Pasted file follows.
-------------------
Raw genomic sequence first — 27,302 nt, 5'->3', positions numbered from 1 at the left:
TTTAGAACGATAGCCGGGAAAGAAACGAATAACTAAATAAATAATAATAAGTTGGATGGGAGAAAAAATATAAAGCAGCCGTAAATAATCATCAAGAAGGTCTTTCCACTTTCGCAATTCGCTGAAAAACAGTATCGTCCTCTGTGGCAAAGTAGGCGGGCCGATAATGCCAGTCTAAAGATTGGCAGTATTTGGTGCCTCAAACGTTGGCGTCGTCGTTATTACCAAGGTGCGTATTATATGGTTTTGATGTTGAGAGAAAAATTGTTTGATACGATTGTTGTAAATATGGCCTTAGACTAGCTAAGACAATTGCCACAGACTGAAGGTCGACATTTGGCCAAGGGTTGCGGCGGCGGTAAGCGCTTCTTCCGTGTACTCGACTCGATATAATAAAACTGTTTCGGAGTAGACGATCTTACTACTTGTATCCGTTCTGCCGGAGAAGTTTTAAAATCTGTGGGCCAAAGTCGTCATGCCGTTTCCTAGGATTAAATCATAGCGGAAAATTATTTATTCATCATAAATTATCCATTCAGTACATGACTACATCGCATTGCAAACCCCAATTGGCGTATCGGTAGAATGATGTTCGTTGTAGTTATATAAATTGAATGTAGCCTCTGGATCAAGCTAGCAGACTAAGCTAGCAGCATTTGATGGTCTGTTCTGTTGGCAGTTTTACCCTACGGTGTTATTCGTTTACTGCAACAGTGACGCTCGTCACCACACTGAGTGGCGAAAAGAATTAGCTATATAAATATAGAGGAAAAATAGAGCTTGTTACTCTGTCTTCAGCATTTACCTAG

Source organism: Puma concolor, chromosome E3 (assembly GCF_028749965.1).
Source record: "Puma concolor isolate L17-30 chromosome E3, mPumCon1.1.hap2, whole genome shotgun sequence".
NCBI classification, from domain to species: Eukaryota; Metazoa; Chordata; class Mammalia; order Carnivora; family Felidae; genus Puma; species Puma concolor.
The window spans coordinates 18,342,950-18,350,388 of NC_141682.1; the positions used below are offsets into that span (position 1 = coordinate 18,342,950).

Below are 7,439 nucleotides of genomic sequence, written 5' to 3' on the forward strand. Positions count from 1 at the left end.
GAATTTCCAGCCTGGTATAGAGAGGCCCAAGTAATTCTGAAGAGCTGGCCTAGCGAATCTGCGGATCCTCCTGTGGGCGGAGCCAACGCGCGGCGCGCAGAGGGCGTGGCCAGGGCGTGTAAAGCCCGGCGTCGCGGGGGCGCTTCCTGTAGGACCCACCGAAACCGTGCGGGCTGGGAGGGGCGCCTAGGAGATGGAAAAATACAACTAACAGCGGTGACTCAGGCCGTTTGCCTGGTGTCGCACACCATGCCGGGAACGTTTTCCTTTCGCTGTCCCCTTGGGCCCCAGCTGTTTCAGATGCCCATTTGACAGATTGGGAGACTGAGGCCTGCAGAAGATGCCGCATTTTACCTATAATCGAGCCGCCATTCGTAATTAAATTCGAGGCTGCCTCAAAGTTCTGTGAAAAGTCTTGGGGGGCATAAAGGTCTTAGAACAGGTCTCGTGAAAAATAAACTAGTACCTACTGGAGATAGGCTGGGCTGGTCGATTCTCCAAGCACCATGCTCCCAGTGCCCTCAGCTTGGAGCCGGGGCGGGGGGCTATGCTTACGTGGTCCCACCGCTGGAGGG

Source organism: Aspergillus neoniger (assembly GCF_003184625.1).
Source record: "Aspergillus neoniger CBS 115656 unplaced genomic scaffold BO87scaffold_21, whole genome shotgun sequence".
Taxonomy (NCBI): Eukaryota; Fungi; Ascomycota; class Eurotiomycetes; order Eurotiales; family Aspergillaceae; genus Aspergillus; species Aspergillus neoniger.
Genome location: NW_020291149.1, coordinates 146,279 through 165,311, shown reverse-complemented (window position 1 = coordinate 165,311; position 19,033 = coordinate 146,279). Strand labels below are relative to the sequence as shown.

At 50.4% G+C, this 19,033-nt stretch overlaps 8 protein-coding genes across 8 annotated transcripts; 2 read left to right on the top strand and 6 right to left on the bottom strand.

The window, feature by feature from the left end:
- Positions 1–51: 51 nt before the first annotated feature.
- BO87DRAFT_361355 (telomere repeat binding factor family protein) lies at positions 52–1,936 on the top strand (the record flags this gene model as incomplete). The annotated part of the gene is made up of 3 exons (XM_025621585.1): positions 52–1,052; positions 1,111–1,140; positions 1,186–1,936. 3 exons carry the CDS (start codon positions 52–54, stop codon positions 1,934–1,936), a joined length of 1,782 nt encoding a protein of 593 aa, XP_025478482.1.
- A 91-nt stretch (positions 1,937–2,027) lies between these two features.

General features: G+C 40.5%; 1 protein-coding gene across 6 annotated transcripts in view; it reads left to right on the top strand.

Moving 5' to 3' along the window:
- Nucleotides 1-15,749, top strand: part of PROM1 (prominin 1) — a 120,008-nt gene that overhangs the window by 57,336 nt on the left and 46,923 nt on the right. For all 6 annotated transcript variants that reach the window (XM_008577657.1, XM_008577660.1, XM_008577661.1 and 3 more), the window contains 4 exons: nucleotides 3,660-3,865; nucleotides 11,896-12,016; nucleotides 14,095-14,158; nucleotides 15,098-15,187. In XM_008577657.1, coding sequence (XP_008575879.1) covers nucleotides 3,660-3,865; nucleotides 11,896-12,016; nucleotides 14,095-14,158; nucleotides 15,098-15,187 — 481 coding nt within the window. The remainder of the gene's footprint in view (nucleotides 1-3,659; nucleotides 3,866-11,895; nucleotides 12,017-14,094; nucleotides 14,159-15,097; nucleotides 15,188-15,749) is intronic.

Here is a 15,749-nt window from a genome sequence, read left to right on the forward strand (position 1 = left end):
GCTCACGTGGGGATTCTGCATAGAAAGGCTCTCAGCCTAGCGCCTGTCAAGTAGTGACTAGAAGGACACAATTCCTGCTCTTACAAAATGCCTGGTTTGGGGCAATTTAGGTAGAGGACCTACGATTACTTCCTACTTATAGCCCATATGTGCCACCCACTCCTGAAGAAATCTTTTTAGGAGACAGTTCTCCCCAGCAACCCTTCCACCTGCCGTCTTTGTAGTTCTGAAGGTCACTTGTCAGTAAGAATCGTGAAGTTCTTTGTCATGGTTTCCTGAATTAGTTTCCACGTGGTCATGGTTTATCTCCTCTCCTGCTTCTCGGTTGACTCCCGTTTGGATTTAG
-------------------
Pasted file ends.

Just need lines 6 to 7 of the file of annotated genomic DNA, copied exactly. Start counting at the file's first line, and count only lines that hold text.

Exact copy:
The window spans coordinates 18,342,950-18,350,388 of NC_141682.1; the positions used below are offsets into that span (position 1 = coordinate 18,342,950).

Below are 7,439 nucleotides of genomic sequence, written 5' to 3' on the forward strand. Positions count from 1 at the left end.